Updated: Sep 28, 2020
Now, if you already haven't figured out, Memphis is huge when it comes to music and there is no better place to visit than the Sun Records Studio, where rocknroll all began.
Sun Studio is known worldwide as “The Birthplace of Rock’n’roll”. It is the discovery location of musical legends and genres of the 50’s from B.B. King and Elvis Presley to Johnny Cash and Jerry Lee Lewis; from Blues and Gospel to Country and Rock’n'roll.
You will be able to stand in the very same spot that Elvis first recorded. Your tour guide will tell you the inside stories of B.B. King, Howlin' Wolf and Ike Turner, Elvis, Johnny Cash, Carl Perkins, Jerry Lee Lewis, & Roy Orbison who were all drawn to the new Sun Sound.
You'll get to see the priceless memorabilia from the musical legends that blended blues and country music to explode in the "big bang" of Rock'n'roll. The funny and entertaining tour includes outtakes from recording sessions from early Blues to Elvis himself.
The studio is open for 45 minute guided tours every day from 10am to 6pm. The tour is $14 for adults, $12 for students and free to kids ages 5-11. Insider tip: There is free, limited parking behind the studio and the Sun Studio also operates a free shuttle service to and from Graceland, The RocknSoul Museum and of course Sun Studio. You should arrive early for your tour, to get tickets in hand, because this place can fill up quickly, especially when a bus tour arrives. Make your way into the Sun Studio Cafe (located next door) and have a seat on the iconic barstools and order up a malt milkshake. A lot of online review sites mix up this restaurant for the one at the airport (which, according to reviews should be avoided). But don't worry, this little cafe is pretty decent. While you wait for your tour time there are some artifacts on the walls, souvenirs to buy and a small old record collection to dive into and staff are friendly and attentive. You will be relieved to have a seat and cold drink when the room fills in up wall to wall.
The tour takes you upstairs and into various rooms to show artifacts and tell the story of Sun Records. It eventually ends in the Sun Records Recording Studio where the energy and vibe of that Sun Sound hits everyone. Even though the cafe is swarming with bodies, each tour only accepts a certain amount of people, so it doesn't feel overly crowded.
For more information on the tour please visit Sun Studios.
Next up, another great museum dedicated to music, hustle and talent – The Stax Museum of Soul Music. You start your tour in the true birthplace of soul music – a modest country church.
Just as Stax’s music found its roots in the sounds of Southern gospel music, the museum opens in a real, circa-1906 Mississippi Delta church that has been carefully reassembled inside the museum. As the museum tour progresses you'll find yourself in a dance hall where you are encouraged to dance and singalong.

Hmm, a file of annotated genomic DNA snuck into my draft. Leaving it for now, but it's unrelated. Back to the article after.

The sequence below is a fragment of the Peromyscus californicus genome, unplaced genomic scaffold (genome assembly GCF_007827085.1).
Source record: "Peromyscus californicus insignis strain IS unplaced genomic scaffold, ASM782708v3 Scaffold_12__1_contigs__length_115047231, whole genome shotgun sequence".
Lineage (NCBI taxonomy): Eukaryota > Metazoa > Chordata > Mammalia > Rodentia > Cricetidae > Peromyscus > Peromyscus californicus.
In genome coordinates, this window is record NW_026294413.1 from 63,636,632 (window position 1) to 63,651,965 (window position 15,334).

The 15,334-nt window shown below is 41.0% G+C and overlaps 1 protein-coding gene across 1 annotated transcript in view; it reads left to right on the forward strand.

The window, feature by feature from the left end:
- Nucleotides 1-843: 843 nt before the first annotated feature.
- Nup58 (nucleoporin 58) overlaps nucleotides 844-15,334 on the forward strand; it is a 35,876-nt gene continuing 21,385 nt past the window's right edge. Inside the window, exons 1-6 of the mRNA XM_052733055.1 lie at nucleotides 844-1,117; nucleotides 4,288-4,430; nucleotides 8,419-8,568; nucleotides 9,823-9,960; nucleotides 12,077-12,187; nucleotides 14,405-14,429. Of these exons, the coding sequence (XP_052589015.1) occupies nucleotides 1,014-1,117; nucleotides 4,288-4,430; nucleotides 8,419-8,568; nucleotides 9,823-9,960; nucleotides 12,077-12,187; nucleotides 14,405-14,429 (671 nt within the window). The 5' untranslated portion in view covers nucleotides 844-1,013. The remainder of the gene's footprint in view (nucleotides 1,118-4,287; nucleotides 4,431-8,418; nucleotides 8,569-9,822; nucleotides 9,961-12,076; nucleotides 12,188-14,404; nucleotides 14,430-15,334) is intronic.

You will move along toward a large collection of period recording equipment in the control room, then stand in Studio A, an exact replica of the legendary converted movie theater where Stax artists cut records. Next, you'll see the wall of sound – literally thousands of hit records recorded at Stax.
But there is something even more flashy just around the corner.
The Superfly! Isaac Hayes’ glittering custom Cadillac Eldorado, which was purchased as part of his renegotiated deal with Stax in 1972. The car, which was purchased for $26,000 (or, $158,000 in 2018 dollars), is fully equipped with unique amenities like a refrigerated mini-bar, television, 24-carat gold exterior trim and white fur carpeting on the floorboards. Admission is $13 and free for those under 8.
Even though Isaac Hayes could afford a six figure automobile with gold trim, the color of his skin ultimately determined his social status. Our next stop is the National Civil Rights Museum. Slavery. Separate but equal. Boycotts. Assassinations. Black power. The museum tells of the history of the uprising that pushed national and international civil rights forward. The Museum is located at the Lorraine Motel, the site of the assassination of Martin Luther King. The museum offers 260 artifacts, more than 40 films, oral histories, interactive media and external listening posts that guide visitors through five centuries of history — from the beginning of the resistance during slavery, through the Civil War and Reconstruction, the rise of Jim Crow, and the seminal events of the late 20th century that inspired people around the world to stand up for equality. Admission is $16 and there is parking on site. On our next episode we'll go easy on your wallet and showcase some more relaxing activities that are also good for families with younger children.
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